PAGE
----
Cheyenne Schools Create Contingency Plans In Case Closures Extend Beyond April 3

in Coronavirus/Education/News

By Ellen Fike, Cowboy State Daily

Cheyenne schools are preparing a contingency plan in case the coronavirus pandemic causes schools to be closed beyond April 3.

“While this remote learning plan could proceed through the end of the year, we will consider it a bonus if we can get our students back in schools sooner,” Boyd Brown, superintendent of Laramie County School District No. 1 said in a news release on the district’s Facebook page. “Know that the district’s administration, teachers and staff members miss having contact with our students.”

This week, teachers will reach to families using the Remind app. Students will be invited to refresh their learning, beginning with lessons they were working on prior to the school closures.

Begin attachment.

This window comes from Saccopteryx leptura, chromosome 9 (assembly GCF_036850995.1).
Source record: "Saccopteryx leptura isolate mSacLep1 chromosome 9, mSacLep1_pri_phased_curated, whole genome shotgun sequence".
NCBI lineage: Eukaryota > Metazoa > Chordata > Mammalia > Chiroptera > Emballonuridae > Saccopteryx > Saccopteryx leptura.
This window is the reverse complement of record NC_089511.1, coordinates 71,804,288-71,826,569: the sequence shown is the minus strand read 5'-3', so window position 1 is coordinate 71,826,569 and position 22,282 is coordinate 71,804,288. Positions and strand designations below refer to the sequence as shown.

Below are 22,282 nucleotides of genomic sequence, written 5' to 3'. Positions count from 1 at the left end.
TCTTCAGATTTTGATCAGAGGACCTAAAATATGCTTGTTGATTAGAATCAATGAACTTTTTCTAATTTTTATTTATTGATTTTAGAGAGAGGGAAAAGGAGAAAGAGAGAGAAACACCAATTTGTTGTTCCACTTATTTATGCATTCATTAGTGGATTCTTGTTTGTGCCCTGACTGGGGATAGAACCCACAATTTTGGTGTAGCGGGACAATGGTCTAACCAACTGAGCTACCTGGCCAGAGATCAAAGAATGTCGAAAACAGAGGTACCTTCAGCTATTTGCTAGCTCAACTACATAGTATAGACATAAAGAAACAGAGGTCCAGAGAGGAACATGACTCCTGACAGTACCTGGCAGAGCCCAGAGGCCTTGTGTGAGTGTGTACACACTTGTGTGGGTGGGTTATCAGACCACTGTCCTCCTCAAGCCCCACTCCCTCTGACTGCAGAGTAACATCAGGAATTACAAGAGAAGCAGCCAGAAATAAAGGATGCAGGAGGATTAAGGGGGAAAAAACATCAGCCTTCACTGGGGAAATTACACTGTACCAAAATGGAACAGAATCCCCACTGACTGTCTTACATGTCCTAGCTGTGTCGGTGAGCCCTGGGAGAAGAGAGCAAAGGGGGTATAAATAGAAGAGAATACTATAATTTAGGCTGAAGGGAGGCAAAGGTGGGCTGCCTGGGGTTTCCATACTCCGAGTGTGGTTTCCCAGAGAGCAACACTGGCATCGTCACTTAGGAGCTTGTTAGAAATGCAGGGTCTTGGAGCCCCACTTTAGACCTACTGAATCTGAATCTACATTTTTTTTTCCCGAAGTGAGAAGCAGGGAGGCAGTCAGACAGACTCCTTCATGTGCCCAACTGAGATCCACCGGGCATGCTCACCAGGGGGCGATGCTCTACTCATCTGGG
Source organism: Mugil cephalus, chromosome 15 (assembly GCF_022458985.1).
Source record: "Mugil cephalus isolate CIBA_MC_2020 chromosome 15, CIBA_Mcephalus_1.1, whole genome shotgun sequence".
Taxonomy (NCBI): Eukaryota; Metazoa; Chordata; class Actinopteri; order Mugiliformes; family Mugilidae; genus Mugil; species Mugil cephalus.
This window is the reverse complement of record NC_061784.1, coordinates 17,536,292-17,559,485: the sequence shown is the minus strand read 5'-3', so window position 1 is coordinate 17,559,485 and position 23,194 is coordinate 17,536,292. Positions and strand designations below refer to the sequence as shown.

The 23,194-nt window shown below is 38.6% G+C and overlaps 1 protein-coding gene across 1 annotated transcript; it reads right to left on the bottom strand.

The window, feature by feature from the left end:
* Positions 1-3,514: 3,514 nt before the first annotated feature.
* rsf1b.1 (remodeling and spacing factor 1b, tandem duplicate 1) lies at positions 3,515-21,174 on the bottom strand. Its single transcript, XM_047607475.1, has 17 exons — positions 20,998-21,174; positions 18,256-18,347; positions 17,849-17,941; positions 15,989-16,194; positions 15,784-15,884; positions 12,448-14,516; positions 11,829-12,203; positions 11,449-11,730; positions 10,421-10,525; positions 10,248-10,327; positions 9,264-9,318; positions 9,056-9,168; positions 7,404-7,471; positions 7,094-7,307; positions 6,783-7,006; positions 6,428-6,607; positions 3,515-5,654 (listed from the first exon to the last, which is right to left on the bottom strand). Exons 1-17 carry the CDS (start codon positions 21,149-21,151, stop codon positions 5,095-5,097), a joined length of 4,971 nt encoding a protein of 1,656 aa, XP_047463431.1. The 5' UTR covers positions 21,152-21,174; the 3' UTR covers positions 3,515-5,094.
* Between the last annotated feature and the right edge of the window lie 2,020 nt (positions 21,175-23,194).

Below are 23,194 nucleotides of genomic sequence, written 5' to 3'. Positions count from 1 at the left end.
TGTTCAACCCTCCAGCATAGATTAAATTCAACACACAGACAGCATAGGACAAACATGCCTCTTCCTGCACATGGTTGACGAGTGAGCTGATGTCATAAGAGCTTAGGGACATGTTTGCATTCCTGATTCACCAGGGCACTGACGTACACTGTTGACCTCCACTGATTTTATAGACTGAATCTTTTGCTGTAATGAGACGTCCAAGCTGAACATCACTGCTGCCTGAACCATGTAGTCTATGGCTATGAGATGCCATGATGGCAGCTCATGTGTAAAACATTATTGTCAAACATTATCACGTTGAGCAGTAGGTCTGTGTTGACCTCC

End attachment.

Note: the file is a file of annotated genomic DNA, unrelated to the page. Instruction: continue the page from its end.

Pre-kindergarten through sixth grade students will focus on English/Language Arts and math. Teachers will weave other disciplines into lessons when possible.

Prioritized standards will be streamlined for students in seventh through 12 grades. Electives will be taught in a “creative” manner.

If the closure remains in effect, students will begin remote learning April 6. At that time, new material will be taught.

Remote learning will occcur in a variety communication methods. This will include learning packets, online instruction, phone calls, mailings and more. Paper copy packets will be provided to families without access to certain technology. District officials are working with administrators at the Transportation Department to develop a method of delivering and receiving the work from students and parents.

Beginning April 6, students will be engaged in lessons for each scheduled class. All lessons will include a learning target, an instructional component, student practice and a demonstration of learning. Resource teachers and case managers will ensure IEP students receive all assigned work and will work with parents for accommodations.

“Without a doubt, this is a very challenging experience for all,” Brown said. “Together, we can work to keep our community safe while allowing our students to progress academically. We are going to get through this together.”